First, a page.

FROM: NY DAILY CHALLENGE - www.challengegroup.com
Black farmers take land dispute to U.N.
By Akwasi Evans, NY Daily Challenge, 25 March 1998
Representatives of Black farmers took their fight for economic justice to the United Nations recently. John Boyd, president of the National Black Farmers Association delivered a petition to the body, March 18, requesting that U.N. Secretary General Kofi Annan investigate widespread violations of their human rights.
"The country has enabled the USDA (U.S. Department Agriculture) to continue to discriminate against its customers," Boyd said. "This is a national crisis. They have stolen our land. They have taken away our livelihood. Now they are trying to take away our heritage."
African-American farmers have lost over a million acres of land in the past half century and the erosion hasn't ended. There are a myriad of reason for this dramatic decline, but most say the reason is racism and the worst perpetrators are the United States government and the Department of Agriculture (DOA).
For decades Black farmers' claims of discrimination and unjust treatment went largely ignored.
Claims made against local Farm Home Administrations (FHA) often went into USDA trash cans or were referred to the local FHA for evaluation. Finally, in frustration, Black farmers banded together to file a class action lawsuit on behalf of the National Black Farmers Association.
On March 5, 1998, Judge Paul Friedman granted the farmers a status hearing in federal court. The case, Pigford et al. v. Glickman, asked the judge to decide whether the mostly southern Black farmers are entitled to govemment compensation for years of neglect, foot dragging, denial of loans, and unjust foreclosures.
Allowing that time does impose hardships on the farmers, Judge Friedman set Feb. 1, 1999, as the trial date, saying he hoped the cases will be settled through mediation before then.
Last month, Judge Friedman ordered both sides to enter into mediation in an effort to alleviate the farmers' concerns.
The biggest sticking point is the government's contention that all claims presented prior to 1994 are not recoverable and "not subject to monetary relief." The plaintiffs disagree, arguing that because the government has continually taken steps to impede the farmers' suit, there should be no statute of limitation restriction. Such limitations, Pires argued "create another form of injustice."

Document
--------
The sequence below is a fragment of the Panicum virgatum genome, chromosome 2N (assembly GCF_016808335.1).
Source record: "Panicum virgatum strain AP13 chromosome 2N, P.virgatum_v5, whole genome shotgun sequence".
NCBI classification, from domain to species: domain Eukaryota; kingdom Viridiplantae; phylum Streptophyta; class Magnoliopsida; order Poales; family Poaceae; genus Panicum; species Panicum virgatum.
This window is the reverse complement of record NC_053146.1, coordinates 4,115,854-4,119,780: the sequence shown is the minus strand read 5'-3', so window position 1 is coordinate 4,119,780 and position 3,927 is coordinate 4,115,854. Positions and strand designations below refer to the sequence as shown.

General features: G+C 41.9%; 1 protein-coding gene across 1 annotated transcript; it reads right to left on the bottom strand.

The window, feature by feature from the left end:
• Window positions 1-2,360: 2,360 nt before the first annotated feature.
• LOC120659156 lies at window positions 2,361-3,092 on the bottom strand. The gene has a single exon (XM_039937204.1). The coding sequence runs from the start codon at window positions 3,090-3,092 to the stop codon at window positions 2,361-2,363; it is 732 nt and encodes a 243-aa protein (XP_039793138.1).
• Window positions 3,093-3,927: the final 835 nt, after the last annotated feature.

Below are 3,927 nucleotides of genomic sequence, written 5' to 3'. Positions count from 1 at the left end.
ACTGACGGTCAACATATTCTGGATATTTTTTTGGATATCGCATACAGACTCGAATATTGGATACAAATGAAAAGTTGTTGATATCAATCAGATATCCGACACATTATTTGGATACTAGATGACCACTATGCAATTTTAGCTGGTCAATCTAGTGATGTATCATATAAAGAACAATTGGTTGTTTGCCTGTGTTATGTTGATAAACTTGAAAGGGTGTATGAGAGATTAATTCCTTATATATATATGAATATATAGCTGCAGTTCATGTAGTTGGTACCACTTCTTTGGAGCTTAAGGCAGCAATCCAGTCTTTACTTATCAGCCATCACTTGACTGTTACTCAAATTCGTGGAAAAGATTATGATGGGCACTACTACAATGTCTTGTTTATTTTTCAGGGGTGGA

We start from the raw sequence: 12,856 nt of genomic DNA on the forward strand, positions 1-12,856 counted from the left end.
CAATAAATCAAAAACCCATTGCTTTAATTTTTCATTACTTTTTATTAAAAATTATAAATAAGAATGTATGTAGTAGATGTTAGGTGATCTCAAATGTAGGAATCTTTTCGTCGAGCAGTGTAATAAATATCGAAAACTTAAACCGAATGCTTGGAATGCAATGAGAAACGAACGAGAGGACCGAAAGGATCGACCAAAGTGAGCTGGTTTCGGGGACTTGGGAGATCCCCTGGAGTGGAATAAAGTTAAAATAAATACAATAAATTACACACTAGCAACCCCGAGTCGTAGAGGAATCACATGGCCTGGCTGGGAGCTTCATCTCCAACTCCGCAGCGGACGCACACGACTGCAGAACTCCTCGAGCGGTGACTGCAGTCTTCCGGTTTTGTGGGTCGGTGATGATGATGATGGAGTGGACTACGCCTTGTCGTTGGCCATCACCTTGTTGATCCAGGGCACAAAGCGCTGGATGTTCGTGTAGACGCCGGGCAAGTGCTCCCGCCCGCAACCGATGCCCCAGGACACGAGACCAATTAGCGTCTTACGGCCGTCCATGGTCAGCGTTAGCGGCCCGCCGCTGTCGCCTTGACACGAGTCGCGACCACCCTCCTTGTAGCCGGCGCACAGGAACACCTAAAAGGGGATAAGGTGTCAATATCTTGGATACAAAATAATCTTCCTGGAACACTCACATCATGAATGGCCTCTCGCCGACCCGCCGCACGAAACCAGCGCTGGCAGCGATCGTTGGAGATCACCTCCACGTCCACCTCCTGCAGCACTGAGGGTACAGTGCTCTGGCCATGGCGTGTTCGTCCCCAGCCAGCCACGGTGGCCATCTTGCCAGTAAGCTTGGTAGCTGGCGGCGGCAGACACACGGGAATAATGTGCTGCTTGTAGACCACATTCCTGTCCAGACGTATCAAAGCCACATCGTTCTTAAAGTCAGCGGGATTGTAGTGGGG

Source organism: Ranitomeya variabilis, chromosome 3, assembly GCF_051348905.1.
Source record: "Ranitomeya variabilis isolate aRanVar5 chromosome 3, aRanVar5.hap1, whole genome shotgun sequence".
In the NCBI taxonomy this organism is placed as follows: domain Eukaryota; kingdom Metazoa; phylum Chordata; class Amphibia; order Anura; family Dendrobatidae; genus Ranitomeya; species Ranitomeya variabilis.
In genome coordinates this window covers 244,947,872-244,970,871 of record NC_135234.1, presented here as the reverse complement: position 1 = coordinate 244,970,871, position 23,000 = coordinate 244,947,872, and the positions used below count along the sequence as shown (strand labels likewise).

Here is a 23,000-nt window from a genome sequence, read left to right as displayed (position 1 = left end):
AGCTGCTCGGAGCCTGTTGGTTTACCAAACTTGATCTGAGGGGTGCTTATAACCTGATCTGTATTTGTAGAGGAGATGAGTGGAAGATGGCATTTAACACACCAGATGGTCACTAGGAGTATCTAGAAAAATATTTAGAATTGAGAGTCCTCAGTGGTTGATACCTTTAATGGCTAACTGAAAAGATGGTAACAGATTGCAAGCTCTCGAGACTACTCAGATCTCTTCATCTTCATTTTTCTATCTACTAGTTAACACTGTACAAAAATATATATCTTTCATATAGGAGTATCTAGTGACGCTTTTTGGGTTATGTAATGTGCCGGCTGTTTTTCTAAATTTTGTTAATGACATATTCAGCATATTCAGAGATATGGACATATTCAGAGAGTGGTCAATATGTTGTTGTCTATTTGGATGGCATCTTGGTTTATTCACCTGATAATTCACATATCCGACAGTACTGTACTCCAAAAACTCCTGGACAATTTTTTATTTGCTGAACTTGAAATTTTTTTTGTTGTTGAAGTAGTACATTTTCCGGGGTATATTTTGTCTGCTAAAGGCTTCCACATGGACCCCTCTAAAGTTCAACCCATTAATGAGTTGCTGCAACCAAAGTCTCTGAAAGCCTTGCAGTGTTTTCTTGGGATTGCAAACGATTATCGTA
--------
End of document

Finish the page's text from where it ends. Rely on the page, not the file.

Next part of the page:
He accused government attomeys of attempting to make the farmers "go through convoluted claims with artificial issues." He said that 75 percent to 85 percent of all Black farmers with claims could be ruled out if the government's statute of limitations assertion is upheld.
Pires revealed that many farmers have complained but have not filed formal documents. And, he said, "foreclosures are occurring while farmers are trying to get the issue resolved and the govemment continues to sell from the inventory Black farmers are claiming." Pires asked the judge to order an immediate moratorium on the sale of southem farm land until these claims are settled.
He also asked the judge to lift his stay so that his clients could proceed as a class with their suit.
"The cases are incredibly similar. Every farmer has the same elements. They have debt because of what our govemment has done to them," Pires alleged.
Quoting a government official, Pires reported that the Department of Agriculture did not even investigate complaints to local offices. "Nine out of 10 claims were thrown away," Pires stated.
While the government claims that thousands of cases have been settled since January 1997, Pires said that only 11 farmers have gotten relief. Other cases, he said, "were just closed." Time, Pires added, is crucial to the Black farmers. "People are dying and foreclosures are going forth, nothing is more important to them now than an early trial date."
Agricultural Secretary Dan Glickman is committed to trying the case, his attomey stated. "But it is crucial for mediation to go forth," Sitcov added.
Court appointed mediator Michael Lewis said eight mediations were conducted in February, but since then discussions have been halted. He also labeled the government statute of limitation claim "a real barrier," adding that it could possibly be "a smoke screen."
Rev. Joseph Lowery, chairman of the Black Leadership Forum, called upon all major Black organizations to support the Black farmers. He said his organization will approach groups like the NAACP and Urban League in hopes of building a movement in support of the Black farmers.
"There is no more significant group of people than those who till the soil," Lowery stated. "You do not deserve to lose 13 million acres of land in a half century just because you are Black," Lowery said.
Akwasi Evans is publisher/editor of NOKOA-The Observer Newspaper in Austin, Texas.
Edited by the NNPA News Depart~nent